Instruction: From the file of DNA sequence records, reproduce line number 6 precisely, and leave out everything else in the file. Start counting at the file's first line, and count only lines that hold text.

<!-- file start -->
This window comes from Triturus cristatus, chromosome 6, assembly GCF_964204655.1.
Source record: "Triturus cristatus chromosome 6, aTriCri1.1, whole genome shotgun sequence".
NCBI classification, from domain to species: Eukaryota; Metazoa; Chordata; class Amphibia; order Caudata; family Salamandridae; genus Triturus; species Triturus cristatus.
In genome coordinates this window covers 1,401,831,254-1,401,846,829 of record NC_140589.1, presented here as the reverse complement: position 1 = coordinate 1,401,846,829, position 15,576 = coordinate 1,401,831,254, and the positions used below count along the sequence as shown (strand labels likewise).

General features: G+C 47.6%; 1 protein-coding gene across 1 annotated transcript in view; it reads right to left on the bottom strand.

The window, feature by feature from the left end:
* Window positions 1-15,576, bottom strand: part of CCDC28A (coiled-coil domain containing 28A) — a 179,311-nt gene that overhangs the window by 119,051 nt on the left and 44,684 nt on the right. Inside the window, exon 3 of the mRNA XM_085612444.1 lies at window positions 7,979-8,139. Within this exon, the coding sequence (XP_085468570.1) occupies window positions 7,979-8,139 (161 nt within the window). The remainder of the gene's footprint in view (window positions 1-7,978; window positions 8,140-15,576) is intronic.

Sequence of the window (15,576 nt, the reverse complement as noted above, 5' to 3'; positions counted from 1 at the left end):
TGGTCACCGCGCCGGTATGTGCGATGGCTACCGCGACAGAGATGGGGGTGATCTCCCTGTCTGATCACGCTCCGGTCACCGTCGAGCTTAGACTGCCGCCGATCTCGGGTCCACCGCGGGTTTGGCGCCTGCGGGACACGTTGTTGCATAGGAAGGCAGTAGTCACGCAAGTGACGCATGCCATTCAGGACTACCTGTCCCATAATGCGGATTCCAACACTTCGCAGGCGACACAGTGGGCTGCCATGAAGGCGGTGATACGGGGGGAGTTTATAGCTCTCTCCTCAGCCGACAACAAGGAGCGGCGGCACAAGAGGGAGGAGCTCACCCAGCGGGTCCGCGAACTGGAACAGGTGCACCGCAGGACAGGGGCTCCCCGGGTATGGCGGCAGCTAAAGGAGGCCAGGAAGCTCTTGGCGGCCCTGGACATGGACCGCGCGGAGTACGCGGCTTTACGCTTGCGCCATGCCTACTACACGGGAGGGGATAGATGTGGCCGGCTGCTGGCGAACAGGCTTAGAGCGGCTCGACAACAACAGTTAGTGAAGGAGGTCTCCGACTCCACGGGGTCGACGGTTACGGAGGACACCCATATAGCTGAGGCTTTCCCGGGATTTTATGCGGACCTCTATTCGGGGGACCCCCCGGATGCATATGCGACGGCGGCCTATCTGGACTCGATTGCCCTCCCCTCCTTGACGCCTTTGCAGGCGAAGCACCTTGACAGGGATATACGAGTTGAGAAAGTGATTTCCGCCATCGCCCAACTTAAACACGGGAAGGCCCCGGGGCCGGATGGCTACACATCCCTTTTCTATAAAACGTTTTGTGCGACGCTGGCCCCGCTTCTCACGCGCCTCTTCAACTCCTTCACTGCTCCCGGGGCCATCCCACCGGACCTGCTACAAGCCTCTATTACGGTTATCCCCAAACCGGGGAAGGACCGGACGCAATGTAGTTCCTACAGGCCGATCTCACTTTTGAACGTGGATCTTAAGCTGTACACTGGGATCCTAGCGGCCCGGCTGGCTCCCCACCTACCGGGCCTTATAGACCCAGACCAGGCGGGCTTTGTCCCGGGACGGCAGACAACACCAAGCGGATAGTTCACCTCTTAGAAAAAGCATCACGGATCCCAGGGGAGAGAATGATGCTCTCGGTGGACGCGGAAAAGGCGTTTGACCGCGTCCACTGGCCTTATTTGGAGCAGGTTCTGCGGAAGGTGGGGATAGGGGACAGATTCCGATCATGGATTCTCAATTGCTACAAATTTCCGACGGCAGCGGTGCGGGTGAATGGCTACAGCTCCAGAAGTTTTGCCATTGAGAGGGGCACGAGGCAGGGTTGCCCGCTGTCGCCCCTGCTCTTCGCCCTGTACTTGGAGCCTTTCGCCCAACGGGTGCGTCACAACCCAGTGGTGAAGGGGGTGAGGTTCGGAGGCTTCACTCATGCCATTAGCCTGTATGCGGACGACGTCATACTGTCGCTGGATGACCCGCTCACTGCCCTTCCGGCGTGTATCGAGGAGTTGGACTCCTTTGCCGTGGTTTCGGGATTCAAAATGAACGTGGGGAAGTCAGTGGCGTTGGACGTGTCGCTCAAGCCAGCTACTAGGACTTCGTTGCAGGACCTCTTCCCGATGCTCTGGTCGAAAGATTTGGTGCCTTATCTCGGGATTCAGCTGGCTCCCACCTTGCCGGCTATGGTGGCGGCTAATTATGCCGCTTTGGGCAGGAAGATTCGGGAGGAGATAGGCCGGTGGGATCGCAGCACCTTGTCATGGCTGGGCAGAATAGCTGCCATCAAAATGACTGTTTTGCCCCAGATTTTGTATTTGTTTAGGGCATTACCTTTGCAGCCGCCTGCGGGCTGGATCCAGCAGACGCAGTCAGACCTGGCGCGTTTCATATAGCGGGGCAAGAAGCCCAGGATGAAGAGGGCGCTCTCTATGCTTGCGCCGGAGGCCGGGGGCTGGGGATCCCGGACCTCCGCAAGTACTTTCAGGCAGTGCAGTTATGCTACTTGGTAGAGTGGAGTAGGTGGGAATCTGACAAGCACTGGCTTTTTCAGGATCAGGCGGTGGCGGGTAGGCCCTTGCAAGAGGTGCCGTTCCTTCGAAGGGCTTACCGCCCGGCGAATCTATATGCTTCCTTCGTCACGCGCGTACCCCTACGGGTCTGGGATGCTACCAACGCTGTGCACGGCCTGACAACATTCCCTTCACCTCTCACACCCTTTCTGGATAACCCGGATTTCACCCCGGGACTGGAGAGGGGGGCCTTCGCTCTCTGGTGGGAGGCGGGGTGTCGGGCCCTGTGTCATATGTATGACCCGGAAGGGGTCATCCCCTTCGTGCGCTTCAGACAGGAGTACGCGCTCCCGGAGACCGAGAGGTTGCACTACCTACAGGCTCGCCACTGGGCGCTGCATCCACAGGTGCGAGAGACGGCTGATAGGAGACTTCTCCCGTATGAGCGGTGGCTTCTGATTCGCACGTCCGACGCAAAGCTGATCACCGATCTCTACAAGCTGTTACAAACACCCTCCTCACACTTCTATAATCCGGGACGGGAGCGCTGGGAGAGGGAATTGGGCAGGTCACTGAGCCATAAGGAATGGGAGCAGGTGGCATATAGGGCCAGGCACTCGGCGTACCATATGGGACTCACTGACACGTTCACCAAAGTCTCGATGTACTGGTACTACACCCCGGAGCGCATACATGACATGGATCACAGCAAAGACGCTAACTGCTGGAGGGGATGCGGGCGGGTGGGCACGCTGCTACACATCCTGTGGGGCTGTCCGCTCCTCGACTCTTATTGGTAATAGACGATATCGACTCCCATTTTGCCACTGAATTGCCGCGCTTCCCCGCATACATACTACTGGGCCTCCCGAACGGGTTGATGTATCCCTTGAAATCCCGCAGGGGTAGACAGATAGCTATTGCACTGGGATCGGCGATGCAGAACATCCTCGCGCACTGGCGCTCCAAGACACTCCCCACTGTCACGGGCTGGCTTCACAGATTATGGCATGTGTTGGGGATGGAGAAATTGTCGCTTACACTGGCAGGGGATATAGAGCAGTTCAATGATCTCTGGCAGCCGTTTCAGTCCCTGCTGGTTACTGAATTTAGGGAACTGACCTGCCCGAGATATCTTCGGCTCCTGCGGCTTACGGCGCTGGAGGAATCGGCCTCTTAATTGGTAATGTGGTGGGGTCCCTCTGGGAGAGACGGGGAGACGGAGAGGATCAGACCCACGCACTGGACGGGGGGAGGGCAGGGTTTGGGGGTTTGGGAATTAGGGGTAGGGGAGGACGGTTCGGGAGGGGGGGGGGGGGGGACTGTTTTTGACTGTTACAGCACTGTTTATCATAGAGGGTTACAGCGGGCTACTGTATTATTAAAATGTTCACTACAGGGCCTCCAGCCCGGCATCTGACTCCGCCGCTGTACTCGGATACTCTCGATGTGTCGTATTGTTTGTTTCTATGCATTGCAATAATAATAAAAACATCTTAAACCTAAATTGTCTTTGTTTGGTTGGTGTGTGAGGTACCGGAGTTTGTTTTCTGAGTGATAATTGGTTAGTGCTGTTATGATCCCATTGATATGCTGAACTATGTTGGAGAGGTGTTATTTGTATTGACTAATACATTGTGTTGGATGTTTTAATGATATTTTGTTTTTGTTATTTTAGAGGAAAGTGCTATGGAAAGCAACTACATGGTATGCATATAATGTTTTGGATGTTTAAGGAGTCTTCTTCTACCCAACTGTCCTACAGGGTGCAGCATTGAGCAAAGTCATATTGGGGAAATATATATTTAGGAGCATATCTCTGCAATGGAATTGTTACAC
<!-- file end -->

The window, feature by feature from the left end: